Many believe we are on the brink of a new industrial revolution, in which robots and artificial intelligence will transform the economy. Let's leave aside the fact that the evidence for this is absent from the data on capital spending and productivity and ask: if such talk is true, what would it mean for equities?
We don't need a crystal ball here. We have history. This tells us that industrial revolutions aren't necessarily good for shares.
The first industrial revolution is generally considered to have occurred between around 1760 and around 1840. Bank of England data show that for much of this time, shares actually fell. Adjusting for inflation, prices were lower in the 1830s than they were in the 1750s.
This should remind us that capitalism is, as Joseph Schumpeter said, a process of creative destruction. It devalues existing companies as well as creating new ones: just think how the digital revolution destroyed Kodak, Polaroid and fax machine manufacturers and is undermining media companies.
A similar thing happened in the 1770s. One reason why shareholders lost money then was that the East India Company (pictured above) struggled. Granted, this wasn't so much the direct result of the industrial revolution so much as bad management: when Adam Smith wrote that "negligence and profusion" always prevails in joint stock companies he had the EIC in mind. But even so, there's a lesson here for us today: huge companies can become unmanageable.
Nor does the creative element of creative destruction always benefit shareholders. In the 1840s, investors correctly foresaw the rise of railways just as they rightly saw the potential of the internet in the 1990s. But many lost fortunes by buying shares that subsequently collapsed. There's a massive gap between a good idea and a good company, a fact that is always forgotten during bubbles and relearnt during crashes.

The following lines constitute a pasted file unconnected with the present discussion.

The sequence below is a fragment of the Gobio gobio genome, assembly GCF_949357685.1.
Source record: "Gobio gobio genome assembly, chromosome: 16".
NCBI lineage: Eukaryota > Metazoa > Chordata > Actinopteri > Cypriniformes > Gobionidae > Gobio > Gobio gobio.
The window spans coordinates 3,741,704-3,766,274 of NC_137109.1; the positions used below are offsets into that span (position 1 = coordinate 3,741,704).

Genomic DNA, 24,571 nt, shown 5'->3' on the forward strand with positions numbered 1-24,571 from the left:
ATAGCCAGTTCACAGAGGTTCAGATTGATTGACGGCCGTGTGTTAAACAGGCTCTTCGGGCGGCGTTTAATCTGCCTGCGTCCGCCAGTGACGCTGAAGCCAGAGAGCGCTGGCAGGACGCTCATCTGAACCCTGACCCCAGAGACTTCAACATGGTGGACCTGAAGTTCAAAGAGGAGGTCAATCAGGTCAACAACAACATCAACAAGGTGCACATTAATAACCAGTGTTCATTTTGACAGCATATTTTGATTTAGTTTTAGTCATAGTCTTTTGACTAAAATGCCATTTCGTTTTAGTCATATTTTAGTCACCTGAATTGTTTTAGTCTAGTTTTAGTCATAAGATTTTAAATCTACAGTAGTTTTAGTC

Not that good companies are always useful for equity investors. Boulton and Watt, perhaps the iconic firm of the first industrial revolution, was a partnership rather than a listed company. This tells us that growth can come from outside stock market quoted companies. It might be that private equity, rather than listed stocks, are a better play upon future growth.
This isn't to say that industrial revolutions are always bad for shares: the market did well during the second such revolution, from 1870 to 1914.
This should remind us that institutions matter. Not only is there the question of whether growth is captured by listed companies, there are two other differences between the first and second industrial revolutions.
The second was a time of peace and social stability, whereas much of the first saw the Napoleonic wars and the fear that the English would follow the French into violent revolution.
And, as Durham University's Ranald Michie has documented, the first industrial revolution saw more and bigger financial crises than the second: in the latter, the financial system was more a source of expansion than instability than it was in the first industrial revolution.
We cannot be confident that the next industrial revolution will be more like the second than the first in these respects.